Storm drains, catch basins and lines from a storm sewer system to redirect run-off created during a rain event. They are not a sanitary sewer, where wastewater from toilets are sent to a treatment plant to be cleaned.

Storm sewers redirect runoff formed during rain or snow events into a system of catch basins and pipes. Storm water run-off often carries gravel, plastic bags and bottles, leaves and sticks and other street debris. This material often runs down the system after a heavy rain, creating buildup within the storm sewer system. When the rainwater can no longer flow down a system because pipes and culverts are blocked, streets will become flooded, which creates hazardous or impassable travel conditions. Many storm drain systems use gravity to keep the flow going, until they reach an emptying area, which is often rivers or streams.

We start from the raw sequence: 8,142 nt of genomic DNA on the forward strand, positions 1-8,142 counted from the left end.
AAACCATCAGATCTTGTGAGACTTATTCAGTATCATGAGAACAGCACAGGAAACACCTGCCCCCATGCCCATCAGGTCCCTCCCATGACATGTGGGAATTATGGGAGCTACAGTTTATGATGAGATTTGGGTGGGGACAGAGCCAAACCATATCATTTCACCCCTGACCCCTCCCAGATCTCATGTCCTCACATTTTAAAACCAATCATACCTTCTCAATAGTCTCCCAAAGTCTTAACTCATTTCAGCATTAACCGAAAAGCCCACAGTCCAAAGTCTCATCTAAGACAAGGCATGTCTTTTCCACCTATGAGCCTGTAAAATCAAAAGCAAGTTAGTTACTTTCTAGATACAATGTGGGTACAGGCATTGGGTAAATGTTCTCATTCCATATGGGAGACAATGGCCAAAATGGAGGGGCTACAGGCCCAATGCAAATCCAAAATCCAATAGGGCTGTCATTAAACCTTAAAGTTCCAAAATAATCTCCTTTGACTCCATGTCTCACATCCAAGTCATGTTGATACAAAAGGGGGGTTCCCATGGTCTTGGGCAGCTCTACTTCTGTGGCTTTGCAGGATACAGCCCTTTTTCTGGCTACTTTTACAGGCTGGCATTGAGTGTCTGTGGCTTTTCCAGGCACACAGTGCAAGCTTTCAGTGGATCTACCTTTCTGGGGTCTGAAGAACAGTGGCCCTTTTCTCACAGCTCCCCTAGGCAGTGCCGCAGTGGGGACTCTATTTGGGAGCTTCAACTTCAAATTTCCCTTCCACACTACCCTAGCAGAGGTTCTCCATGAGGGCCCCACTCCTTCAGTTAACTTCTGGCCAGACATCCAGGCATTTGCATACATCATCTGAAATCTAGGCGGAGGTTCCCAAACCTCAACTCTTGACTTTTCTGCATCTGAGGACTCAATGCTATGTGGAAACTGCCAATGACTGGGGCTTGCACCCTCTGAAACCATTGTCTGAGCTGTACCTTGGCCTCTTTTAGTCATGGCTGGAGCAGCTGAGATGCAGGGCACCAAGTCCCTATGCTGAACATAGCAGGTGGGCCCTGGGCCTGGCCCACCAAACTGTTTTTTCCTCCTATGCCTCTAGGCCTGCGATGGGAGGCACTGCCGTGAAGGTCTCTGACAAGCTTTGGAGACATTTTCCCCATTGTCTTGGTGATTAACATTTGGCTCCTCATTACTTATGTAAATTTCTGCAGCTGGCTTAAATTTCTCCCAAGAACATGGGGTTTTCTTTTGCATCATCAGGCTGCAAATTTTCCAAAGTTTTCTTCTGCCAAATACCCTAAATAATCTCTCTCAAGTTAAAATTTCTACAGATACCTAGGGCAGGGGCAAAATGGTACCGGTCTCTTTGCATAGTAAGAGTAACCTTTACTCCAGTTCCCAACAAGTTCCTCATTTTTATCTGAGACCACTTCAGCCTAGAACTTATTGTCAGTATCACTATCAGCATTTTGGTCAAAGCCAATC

A catch basin is the central piece in a storm drain system. These ‘boxes’ are buried ground level and feature a grate that allows water and debris to enter. The water escapes through a outlet trap into a underground piping system, while the debris settles in the bottom of a basin. Once enough solids accumulate (typically about a third of box), the catch basin must be cleaned out.

A catch basin that is routinely inspected and cleaned, prevents standing water and maintains a clean and fee-flowing storm line system.